Myriam Marquez suspected she had Alzheimer’s when, while driving a familiar route home, she came to a four-way stop and realized she didn’t know where she was. The confusion lasted a short time, but Marquez, 66, whose father and six uncles all died of Alzheimer’s, knew what it could mean. She went to a neurologist and although the tests showed nothing was wrong, a similar incident a year later prompted her to undergo DNA testing. The test was positive for mutations in the familial gene presenilin 1, an indicator for Alzheimer’s. That was more than three years ago, and Marquez, who had a successful law practice in the Seattle area, is now a full-time advocate for Alzheimer’s research and early diagnosis. She also is a peer-to-peer adviser for the Seattle-based Western and Central Washington State Chapter of the Alzheimer’s Association, serves on the national association’s Early-stage Advisory Group and is the first person diagnosed with Alzheimer’s to serve on the local organization’s board of directors. “What I decided to do was to be proactive. I chose to go out there and do everything I can to take Alzheimer’s out of the closet. It is a hidden disease. I believe that unless there are those of us who have the courage to go out there and put a face to Alzheimer’s, a cure is not going to be found,” Marquez says.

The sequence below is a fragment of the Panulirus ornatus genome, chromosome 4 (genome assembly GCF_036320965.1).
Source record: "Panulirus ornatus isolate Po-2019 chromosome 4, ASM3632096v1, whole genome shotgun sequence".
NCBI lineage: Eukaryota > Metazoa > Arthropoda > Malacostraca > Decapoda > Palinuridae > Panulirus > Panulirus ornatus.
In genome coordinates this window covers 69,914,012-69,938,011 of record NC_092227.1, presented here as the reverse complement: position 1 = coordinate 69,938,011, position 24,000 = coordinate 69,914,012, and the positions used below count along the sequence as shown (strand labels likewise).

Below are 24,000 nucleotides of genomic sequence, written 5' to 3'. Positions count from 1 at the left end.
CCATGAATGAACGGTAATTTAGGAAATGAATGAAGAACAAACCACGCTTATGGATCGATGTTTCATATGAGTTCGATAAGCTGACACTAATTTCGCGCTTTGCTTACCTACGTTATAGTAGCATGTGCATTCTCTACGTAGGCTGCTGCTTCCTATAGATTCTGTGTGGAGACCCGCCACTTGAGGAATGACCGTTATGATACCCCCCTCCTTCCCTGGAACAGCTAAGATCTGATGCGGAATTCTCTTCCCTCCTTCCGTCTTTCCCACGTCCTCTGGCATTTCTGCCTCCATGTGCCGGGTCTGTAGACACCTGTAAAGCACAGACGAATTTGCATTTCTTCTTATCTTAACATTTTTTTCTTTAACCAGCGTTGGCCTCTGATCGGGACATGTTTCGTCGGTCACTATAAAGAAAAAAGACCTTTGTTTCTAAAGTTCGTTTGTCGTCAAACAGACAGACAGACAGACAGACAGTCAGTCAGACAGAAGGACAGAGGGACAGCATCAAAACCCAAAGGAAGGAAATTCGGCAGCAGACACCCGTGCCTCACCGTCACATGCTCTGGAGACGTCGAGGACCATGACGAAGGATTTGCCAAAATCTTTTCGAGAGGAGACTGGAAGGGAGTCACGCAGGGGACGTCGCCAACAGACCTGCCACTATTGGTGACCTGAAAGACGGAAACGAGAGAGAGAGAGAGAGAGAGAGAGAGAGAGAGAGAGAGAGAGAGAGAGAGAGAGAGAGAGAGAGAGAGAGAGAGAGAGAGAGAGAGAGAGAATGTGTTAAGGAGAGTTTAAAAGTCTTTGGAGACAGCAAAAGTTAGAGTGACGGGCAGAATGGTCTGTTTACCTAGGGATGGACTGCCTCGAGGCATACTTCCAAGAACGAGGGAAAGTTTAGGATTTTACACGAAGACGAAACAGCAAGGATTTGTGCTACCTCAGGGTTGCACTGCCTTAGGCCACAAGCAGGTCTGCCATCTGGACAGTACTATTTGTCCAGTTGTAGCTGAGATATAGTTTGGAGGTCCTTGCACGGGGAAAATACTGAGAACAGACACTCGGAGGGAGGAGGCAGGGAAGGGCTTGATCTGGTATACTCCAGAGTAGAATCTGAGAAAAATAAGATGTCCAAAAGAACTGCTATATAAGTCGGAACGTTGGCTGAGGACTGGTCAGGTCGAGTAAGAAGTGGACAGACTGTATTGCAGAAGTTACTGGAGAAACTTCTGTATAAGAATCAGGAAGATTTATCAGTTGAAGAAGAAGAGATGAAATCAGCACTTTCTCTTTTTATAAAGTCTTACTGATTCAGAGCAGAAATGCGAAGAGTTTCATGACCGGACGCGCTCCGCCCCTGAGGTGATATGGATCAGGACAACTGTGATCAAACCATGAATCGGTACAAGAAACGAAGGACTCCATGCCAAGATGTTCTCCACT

Marquez isn’t alone. More than 5 million Americans are currently living with Alzheimer’s—approximately 150,000 reside in Washington state. According to the Alzheimer’s Association, one in three seniors die with Alzheimer’s or some other form of dementia.
“‘Dementia’ is an umbrella term, like ‘cancer,’” says Keri Pollock, communications director for the Alzheimer’s Association’s Western and Central Washington chapter. It is defined as a decline in mental ability that will become severe enough to interfere with daily life. “The most common cause of dementia is Alzheimer’s, which accounts for 60–80 percent of all dementias.”